Wednesday, September 09, 2009

The Declaration and Address: The beginning of Christian Unity

The primary founders of the Christian Church (Disciples of Christ) movement were Thomas Campbell, his son, Alexander and Barton Stone.  The elder founder, Thomas Campbell, was, in my opinion, the wiser and more gracious of the three.  Having served as the Pastor of Ahorey Seceder Presbyterian Church in Rich Hill, Ireland, he was the focus of much criticism for his efforts in trying to unite the various Presbyterian Churches in Northern Ireland.  Eventually, Thomas moved to the United States and settled in the Washington County area of western Pennsylvania.  His continued efforts to unify the Presbyterian Churches in the United States drew severe attacks from other clergy and laity alike.  He ultimately resigned his membership from the Seceder Presbyterian Church and in 1809 drafted what has become one of the most influential documents in modern Christian history.  The Declaration and Address was a radical statement of unity in a divisive season of the Church’s history.  A document of moderate length, the phrase which shook the foundations of American Christendom was: The Church of Christ upon earth is essentially, intentionally, and constitutionally one; consisting of all those in every place that profess their faith in Christ and obedience to Him in all things according to the Scriptures, and that manifest the same by their tempers and conduct, and of none else; as none else can be truly and properly called Christians.”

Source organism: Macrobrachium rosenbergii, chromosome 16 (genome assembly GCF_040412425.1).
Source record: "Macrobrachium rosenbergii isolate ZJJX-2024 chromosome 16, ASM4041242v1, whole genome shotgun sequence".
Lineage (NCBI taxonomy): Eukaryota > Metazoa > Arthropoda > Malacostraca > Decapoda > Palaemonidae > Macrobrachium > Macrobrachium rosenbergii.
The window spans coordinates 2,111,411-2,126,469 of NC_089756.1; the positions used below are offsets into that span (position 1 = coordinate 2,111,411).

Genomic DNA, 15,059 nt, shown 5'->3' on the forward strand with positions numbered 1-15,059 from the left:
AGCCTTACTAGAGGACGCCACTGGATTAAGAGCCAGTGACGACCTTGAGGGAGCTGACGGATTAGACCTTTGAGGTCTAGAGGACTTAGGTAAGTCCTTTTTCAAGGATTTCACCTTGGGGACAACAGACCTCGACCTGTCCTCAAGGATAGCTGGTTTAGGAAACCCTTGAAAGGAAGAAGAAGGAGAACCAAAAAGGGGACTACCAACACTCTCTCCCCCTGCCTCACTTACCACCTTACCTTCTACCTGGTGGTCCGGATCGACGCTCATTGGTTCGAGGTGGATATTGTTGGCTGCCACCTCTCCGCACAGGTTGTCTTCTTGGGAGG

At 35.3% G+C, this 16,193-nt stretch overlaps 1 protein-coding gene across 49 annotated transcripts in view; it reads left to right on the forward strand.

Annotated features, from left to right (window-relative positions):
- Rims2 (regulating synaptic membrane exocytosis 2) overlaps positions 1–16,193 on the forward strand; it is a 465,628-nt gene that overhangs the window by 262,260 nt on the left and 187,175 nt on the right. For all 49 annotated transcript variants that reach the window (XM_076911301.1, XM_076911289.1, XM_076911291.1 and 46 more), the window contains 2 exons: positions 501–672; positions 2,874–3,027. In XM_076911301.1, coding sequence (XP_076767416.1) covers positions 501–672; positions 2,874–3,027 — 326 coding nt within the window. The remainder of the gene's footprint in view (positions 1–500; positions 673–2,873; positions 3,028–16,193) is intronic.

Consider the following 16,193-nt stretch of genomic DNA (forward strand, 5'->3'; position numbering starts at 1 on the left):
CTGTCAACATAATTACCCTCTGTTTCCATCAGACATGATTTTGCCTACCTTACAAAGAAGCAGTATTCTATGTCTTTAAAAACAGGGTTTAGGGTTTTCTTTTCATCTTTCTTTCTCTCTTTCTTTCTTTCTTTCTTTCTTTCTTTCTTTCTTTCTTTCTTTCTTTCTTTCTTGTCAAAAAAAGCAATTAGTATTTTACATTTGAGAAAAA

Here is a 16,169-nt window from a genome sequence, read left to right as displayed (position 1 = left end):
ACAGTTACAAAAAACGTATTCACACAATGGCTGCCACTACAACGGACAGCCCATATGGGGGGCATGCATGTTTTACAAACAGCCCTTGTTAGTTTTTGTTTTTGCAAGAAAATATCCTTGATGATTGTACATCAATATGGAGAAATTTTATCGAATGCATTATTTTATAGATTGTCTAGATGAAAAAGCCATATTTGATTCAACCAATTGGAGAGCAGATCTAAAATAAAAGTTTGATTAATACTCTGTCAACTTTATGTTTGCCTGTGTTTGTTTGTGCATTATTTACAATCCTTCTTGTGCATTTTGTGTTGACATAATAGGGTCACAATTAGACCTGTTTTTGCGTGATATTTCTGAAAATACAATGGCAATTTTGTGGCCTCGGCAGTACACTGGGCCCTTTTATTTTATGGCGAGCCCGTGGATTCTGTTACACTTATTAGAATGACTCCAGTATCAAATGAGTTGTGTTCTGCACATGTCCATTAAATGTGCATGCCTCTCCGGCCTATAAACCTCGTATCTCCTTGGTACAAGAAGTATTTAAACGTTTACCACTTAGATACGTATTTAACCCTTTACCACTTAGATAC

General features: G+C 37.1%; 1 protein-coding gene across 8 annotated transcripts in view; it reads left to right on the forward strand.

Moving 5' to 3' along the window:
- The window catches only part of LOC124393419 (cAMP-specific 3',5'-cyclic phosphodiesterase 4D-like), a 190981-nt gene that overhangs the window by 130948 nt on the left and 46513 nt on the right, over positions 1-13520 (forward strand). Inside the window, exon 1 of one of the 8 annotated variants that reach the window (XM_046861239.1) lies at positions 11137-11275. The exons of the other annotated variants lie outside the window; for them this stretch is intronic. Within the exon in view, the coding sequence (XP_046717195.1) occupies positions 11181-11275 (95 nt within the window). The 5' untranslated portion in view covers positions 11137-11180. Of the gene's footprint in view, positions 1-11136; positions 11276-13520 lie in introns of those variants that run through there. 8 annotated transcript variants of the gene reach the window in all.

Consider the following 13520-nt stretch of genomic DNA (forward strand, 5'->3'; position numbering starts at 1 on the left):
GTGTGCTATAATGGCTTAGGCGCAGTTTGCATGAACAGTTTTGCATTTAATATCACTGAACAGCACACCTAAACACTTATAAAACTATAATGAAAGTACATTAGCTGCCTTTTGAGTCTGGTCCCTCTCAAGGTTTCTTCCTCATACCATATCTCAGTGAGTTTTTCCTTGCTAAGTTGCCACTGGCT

Thomas had hoped that his declaration might energize those within the Church to work for unity within their respective faith communities.  He was frustrated that many were simply leaving their churches to start like-minded congregations in accord with the Declaration and Address.  Concerned that he was only starting yet another denomination, he applied for membership and standing in the Presbyterian Church (USA), but was denied.  With that, the Campbell movement of Disciples of Christ would ultimately merge with the Stone movement of Christian Churches, ultimately forming the first denomination celebrating non-denominational unity.  Although the Declaration was ignored for the first 100 years, by 1909, the Christian Church (Disciples of Christ) had forged bridges with so many other denominations that the next 100 years would see a renewed vitality in Christian unity.  No longer would Christians deny the authenticity of another denomination’s Baptism or Communion.  An entire culture now asks the Church to ‘give us not your denominational names, but give us Christ.’  Historians, theologians and scholars of all disciplines agree; the call to this radical unity was first heralded 200 years ago by a Scot-Irish preacher named Thomas Campbell.

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